The human body hosts a wide variety of different types of microbes, including various strains of Staphylococcus aureus (also known as staph), which can normally be found in the upper respiratory tract of about one-third of people. Some strains, however, can be dangerous when they migrate to other parts of the body or bloodstream and are resistant to antibiotic drugs. When staph begins to grow on medical devices like implants used on wounds, artificial joints, or catheters, they can cause chronic, serious infections.
Researchers at the Queensland University of Technology (QUT) have now developed and tested a new class of antibiotics, and their initial results are promising. The antibiotics they created are hybrids and can penetrate staph biofilms, slimy colonies of microbes that are tough to eradicate. These hybrid antibiotics destroyed lab-grown staph biofilms. The work, led by Associate Professor Makrina Totsika and graduate student Anthony Verderosa, has been reported in Antimicrobial Agents and Chemotherapy.
"Biofilms are a sticky, slimy coating that often prevents conventional antibiotics from accessing bacterial cells," Verderosa explained. "We have developed a new breed of antibiotic that tricks biofilms into releasing their protected cells allowing access through the protective slimy coating of the biofilm. This allows for the biofilms to be eradicated."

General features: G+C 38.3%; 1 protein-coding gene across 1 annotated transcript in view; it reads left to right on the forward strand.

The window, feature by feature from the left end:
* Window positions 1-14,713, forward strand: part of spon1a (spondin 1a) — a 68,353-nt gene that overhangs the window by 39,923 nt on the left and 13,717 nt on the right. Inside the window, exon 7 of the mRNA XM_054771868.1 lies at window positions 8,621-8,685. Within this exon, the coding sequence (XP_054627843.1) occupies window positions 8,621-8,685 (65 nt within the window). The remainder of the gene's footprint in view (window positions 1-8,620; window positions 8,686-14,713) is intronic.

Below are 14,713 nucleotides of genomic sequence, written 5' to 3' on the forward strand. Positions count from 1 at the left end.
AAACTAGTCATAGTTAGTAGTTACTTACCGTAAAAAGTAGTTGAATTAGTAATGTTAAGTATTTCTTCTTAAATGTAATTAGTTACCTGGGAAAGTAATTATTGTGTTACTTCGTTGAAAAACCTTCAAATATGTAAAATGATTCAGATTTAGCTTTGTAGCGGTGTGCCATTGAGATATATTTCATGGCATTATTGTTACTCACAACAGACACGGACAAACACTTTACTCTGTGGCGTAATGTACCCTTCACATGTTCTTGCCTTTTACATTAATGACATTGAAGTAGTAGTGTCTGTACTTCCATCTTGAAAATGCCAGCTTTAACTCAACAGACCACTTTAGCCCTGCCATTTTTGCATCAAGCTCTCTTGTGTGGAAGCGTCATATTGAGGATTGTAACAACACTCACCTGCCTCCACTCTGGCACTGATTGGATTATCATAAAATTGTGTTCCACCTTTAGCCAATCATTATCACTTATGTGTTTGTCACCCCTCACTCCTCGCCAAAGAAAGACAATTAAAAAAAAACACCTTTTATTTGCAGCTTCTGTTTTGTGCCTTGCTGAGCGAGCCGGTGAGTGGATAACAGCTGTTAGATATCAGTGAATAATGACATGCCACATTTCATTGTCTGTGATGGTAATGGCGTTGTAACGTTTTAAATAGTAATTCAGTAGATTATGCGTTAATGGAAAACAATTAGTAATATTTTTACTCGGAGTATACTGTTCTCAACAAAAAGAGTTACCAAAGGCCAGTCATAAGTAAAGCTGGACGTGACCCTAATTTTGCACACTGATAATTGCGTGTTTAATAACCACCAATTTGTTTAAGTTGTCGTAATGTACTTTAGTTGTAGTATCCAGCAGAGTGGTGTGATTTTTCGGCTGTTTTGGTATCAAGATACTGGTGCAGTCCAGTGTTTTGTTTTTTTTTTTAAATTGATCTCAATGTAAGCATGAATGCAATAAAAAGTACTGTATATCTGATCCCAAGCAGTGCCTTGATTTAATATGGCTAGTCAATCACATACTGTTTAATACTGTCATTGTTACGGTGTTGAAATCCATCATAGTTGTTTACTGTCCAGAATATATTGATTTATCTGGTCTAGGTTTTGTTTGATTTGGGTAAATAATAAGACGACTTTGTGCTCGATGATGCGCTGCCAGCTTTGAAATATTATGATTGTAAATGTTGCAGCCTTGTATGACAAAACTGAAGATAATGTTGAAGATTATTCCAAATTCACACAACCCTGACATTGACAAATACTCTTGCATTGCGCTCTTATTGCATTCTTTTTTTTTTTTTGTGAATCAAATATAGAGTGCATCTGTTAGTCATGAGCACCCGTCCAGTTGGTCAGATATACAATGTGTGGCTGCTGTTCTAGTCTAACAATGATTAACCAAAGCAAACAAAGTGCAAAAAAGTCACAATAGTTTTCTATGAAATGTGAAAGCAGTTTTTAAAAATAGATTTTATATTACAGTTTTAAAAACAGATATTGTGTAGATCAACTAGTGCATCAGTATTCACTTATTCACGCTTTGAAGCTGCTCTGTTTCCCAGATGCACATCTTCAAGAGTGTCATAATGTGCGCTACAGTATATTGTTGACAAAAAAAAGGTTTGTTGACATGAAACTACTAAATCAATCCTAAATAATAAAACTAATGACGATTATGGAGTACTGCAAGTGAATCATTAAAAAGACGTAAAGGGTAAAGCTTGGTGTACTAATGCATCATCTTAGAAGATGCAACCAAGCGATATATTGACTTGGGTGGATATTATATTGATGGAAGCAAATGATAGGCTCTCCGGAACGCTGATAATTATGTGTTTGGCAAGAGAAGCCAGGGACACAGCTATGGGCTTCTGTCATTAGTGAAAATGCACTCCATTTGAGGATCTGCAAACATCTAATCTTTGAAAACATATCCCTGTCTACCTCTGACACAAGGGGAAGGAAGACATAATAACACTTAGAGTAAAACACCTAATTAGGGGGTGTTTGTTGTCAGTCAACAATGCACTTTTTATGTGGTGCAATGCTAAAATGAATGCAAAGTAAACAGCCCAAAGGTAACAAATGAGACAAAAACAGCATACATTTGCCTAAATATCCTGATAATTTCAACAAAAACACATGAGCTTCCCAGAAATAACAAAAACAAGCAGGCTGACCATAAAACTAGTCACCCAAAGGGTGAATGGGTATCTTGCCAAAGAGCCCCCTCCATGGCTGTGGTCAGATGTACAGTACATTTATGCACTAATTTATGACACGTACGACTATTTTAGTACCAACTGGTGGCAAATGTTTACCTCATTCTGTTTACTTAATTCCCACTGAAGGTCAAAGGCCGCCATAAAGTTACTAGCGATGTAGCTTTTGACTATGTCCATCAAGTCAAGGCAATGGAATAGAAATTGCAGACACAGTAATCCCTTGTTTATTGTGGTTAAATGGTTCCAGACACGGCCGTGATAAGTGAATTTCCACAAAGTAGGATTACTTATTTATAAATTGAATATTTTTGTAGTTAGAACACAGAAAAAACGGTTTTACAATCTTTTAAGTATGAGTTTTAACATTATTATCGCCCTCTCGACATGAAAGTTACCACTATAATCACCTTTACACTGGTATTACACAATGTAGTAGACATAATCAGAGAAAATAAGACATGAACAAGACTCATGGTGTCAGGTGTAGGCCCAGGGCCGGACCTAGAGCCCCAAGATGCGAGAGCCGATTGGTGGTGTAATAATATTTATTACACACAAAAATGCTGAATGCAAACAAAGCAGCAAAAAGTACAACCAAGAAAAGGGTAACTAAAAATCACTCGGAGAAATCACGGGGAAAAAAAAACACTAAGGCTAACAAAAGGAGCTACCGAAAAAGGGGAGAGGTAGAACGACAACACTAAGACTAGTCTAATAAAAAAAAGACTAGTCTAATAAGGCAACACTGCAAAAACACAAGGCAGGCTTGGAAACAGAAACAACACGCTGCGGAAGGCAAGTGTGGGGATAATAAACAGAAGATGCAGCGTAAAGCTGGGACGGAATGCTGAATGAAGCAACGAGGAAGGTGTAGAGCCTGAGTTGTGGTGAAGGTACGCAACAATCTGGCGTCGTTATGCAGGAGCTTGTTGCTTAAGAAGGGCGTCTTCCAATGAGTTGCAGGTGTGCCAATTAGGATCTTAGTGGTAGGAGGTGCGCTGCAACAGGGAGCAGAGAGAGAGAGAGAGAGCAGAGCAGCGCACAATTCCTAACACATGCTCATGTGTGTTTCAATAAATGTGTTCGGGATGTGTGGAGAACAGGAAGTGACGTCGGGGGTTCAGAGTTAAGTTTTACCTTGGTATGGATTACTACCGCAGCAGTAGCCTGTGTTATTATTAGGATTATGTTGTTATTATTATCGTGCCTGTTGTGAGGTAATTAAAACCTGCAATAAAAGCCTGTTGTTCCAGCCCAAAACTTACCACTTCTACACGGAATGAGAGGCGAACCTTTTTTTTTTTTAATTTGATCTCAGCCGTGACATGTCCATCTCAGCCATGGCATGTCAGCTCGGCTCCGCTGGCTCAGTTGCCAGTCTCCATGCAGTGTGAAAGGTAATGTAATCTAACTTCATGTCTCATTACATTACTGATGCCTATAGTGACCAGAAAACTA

The compound they made emits a fluorescent color that enabled the researchers to observe the antibiotic invading the biofilm, which kills bacteria directly or leaves them vulnerable to destruction.
Even infections not linked to a medical device can involve biofilms, noted Totsika; these drugs have a lot of potential uses. They might even be useful in biotechnology and agriculture.
"We are now gearing up to do pre-clinical testing," added Totsika. "What is promising is the fact that our compounds are hybrids of drugs that are already in clinical use as stand-alone therapies, such as conventional antibiotics and nitroxides, so this offers hope that they could be translated into clinical therapies in the not so distant future."
Drug-resistant bacteria are considered to be a leading threat to public health, according to the World Health Organization. There is increasing drug resistance among hospital-acquired infections, leaving patients susceptible to deadly infections and disrupting their recovery. This newly-created drug may help change outcomes for millions.